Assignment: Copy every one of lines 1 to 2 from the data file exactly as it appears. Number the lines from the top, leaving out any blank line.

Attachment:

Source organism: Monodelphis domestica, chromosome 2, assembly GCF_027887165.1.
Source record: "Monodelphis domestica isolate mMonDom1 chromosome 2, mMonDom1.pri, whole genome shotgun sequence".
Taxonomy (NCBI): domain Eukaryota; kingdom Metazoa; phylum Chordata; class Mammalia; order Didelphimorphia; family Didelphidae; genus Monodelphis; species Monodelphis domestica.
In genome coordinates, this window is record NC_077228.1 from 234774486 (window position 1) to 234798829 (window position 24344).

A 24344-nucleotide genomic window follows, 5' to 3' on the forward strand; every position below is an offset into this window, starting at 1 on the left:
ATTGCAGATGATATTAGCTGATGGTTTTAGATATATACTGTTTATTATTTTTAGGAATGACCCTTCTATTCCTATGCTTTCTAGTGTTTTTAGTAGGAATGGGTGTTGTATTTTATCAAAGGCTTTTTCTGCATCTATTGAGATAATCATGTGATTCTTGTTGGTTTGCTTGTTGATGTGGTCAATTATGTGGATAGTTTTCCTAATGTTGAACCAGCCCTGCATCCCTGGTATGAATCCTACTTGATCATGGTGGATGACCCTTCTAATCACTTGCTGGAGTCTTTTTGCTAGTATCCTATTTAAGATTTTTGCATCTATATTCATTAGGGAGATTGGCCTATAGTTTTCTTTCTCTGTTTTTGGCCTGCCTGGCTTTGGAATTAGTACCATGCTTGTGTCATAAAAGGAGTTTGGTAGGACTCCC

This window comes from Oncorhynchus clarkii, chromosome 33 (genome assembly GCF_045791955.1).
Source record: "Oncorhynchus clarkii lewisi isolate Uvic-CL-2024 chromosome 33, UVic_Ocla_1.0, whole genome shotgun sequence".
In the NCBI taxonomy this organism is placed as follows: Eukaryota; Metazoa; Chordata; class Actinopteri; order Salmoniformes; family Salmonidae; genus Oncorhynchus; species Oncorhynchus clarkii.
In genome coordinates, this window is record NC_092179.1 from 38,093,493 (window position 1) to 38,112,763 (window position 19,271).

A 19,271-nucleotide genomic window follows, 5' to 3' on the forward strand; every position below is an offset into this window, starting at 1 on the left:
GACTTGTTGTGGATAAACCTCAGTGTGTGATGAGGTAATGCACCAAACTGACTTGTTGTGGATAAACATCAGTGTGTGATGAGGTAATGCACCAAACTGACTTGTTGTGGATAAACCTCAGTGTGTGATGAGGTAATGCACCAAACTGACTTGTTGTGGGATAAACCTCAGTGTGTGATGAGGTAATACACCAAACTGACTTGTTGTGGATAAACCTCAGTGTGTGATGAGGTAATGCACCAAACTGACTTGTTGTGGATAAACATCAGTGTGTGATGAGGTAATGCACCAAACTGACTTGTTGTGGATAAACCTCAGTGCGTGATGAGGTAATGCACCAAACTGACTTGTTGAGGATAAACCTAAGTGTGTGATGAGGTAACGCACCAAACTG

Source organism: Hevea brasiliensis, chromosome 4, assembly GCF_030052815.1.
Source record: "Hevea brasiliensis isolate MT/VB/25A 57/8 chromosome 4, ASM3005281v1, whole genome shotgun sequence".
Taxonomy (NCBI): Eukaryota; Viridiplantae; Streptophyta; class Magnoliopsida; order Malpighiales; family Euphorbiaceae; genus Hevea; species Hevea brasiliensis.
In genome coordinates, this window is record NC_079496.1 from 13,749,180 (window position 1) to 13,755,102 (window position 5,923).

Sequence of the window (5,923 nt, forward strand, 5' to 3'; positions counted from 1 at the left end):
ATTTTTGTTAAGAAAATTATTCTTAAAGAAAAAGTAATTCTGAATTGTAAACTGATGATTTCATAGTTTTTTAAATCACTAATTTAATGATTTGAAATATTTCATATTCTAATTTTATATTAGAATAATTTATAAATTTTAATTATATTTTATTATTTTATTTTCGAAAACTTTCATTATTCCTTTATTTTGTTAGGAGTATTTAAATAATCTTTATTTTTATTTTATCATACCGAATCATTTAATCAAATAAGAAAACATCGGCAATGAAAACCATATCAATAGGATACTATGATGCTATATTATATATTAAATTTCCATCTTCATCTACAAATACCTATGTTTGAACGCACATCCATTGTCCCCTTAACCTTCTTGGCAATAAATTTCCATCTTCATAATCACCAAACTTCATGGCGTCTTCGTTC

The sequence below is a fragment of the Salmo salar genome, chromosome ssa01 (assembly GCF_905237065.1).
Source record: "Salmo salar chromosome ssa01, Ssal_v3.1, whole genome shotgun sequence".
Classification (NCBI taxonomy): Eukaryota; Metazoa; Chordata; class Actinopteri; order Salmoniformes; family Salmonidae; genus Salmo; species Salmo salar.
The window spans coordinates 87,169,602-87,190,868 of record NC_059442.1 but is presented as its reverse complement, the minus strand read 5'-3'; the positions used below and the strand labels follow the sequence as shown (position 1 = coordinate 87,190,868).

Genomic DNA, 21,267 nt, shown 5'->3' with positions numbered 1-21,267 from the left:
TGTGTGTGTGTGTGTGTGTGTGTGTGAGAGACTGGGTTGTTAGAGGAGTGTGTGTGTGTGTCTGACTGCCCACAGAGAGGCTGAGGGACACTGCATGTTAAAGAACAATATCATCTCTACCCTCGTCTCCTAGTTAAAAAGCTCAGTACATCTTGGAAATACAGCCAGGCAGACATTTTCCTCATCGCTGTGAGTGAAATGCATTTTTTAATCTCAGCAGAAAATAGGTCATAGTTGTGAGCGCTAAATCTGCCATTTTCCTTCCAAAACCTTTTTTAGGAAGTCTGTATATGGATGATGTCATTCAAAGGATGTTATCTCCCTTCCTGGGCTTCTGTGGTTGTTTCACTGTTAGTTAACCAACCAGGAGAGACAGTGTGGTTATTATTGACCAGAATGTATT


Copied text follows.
Source organism: Monodelphis domestica, chromosome 2, assembly GCF_027887165.1.
Source record: "Monodelphis domestica isolate mMonDom1 chromosome 2, mMonDom1.pri, whole genome shotgun sequence".